Each stage ST of the static shift register illustrated in FIG. 3 includes a charger 52 for charging a Q node in response to a clock signal C, a discharger 54 for discharging the G node in response to a forward start pulse SP or a backward start pulse RSP, a scan direction controller 56 for controlling a discharge path of the Q node according to direction control signals UP and UPB between the charger 52 and the discharger 54 to thereby control a scan direction, an inverter 58 for inverting a voltage at the Q node to output it as an output signal OUT, and a latch 60 for inverting and latching the output signal OUT to apply it to the Q node.

The charger 52 includes a first p-type transistor T1 for controlling a conductive path between a first supply voltage (VDD) line and the Q node in response to the clock signal C.

The discharger 54 includes a second n-type transistor T2 for controlling a conductive path between the Q node and a inversion clock signal (CB) line in response to a forward start pulse SP, and a third n-type transistor T3 for controlling the conductive path in response to a backward start pulse RSP.

The scan direction controller 56 includes a fourth n-type transistor T4 for controlling a conductive path between the charger 52 and the discharger 54 in response to a direction control signal, that is, an inversion backward signal UPB, and a fifth n-type transistor T5 for controlling the conductive path in response to a backward signal UP.

The inverter 58 includes a sixth p-type transistor T6 for controlling a conductive path between the first supply voltage (VDD) line and the output signal (OUT) line in response to a voltage at the Q node, and a seventh n-type transistor T7 for controlling a conductive path between the output signal (OUT) line and a second supply voltage (VSS) line in response to a voltage at the Q node.

The latch 60 includes an eighth p-type transistor T8 for controlling a conductive path between the first supply voltage (VDD) line and the Q node in response to the output voltage OUT, a ninth n-type transistor T9 for controlling a conductive path between the Q node and the second supply voltage (VSS) line in response to the output voltage OUT, a tenth p-type transistor T10 for controlling a conductive path between the first supply voltage (VDD) line and the eighth transistor T8 in response to the inversion clock signal CB, and an eleventh n-type transistor T11 for controlling a conductive path between the ninth transistor T9 and the second supply voltage (VSS) line in response to the clock signal C. Such a latch 60 inverts and latches the output signal OUT to feed it back into the Q node. Thus, when the Q node becomes a floating state, the transistors connected to the Q node can prevent the Q node from being distorted due to a leakage current.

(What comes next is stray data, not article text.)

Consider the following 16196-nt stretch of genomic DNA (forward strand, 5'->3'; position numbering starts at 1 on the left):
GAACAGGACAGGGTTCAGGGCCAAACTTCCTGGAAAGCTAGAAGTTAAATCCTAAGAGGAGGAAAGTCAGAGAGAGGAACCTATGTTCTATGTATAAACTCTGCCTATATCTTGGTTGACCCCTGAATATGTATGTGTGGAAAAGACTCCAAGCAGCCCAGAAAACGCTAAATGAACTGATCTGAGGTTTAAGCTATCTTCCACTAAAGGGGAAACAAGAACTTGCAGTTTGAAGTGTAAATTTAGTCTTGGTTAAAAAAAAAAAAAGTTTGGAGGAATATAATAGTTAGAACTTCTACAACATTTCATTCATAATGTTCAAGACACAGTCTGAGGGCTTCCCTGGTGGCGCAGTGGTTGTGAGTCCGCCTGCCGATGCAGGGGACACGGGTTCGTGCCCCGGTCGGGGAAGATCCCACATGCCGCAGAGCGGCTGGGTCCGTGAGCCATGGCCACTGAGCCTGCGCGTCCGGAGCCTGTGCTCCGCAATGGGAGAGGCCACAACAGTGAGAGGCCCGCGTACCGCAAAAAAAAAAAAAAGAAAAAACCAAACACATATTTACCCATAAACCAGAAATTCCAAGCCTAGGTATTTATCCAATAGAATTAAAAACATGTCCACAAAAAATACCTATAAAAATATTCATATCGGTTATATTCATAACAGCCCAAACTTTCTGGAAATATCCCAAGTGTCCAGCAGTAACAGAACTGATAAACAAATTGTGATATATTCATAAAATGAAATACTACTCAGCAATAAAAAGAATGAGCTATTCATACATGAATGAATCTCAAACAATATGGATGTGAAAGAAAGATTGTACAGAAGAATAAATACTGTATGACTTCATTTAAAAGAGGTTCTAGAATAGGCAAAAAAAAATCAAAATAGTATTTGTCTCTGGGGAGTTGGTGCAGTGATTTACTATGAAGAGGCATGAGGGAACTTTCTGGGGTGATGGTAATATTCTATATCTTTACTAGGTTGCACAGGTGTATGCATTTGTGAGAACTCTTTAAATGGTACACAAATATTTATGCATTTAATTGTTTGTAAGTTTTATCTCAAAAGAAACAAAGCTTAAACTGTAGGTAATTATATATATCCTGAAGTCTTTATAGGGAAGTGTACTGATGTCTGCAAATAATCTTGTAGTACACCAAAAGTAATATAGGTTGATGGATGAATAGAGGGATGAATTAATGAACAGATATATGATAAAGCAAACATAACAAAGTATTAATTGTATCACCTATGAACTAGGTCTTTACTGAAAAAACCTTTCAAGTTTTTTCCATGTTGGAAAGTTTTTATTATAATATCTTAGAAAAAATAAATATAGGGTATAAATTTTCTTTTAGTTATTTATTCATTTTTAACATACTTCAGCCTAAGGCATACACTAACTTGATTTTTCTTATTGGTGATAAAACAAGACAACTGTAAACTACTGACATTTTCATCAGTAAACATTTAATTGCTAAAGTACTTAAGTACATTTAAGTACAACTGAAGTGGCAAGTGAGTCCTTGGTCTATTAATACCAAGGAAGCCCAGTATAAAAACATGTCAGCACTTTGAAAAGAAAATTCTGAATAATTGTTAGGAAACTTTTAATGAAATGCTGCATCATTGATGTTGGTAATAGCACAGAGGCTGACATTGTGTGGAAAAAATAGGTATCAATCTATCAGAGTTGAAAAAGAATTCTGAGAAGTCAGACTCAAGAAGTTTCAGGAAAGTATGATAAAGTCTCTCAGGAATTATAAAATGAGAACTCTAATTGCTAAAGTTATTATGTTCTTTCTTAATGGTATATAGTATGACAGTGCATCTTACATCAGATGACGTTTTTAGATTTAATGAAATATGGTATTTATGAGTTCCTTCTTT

An operation of one stage ST of the shift register having the above-mentioned configuration will be described in detail with reference to driving waveforms shown in FIG. 4.

The first supply voltage VDD supplied to the stage ST is higher than the second supply voltage VSS. An alternating current pulse in which a high state and a low state are alternated in one period is used as the clock signal C while a signal in which the clock signal C is inverted is used as the inversion clock signal CB.

First, a high-state voltage should be applied as the inversion backward signal UPB while a low-state voltage should be applied as the backward signal UP for the purpose of forward scanning. The high-state backward signal UPS allows the fourth transistor T4 to maintain a turn-on stage while the low-state backward signal UP allows the fifth transistor T5 to maintain a turn-off state. In this case, since a backward start pulse RSP remains at a low state, the third transistor T3 also maintains a turn-off state.

In a t1 period, the first transistor T1 is turned on by a low-state clock signal C while the second transistor T2 is turned off by a low-state forward start pulse SP. Thus, the first supply voltage VDD is charged, via the first transistor T1, into the Q node, which results in a high state. Further, since the high-state Q node allows the seventh transistor T7 of the inverter 58 to supply the second supply voltage VSS, the output signal OUT becomes a low state.

In a t2 period, since the first transistor T1 is turned off by the high-state clock signal C while the second transistor T2 keeps a turn-off state by the low-state forward start pulse SP, the Q node is floated into a high state. The floated high-state Q node allows the output signal OUT to remain in a low state like the above-mentioned t1 period. Further, the latch part 60 maintains the Q node at a high state by turning on the eighth and tenth transistors T8 and T10, so that it can prevent the Q node from being distorted due to a leakage current of the transistors connected thereto.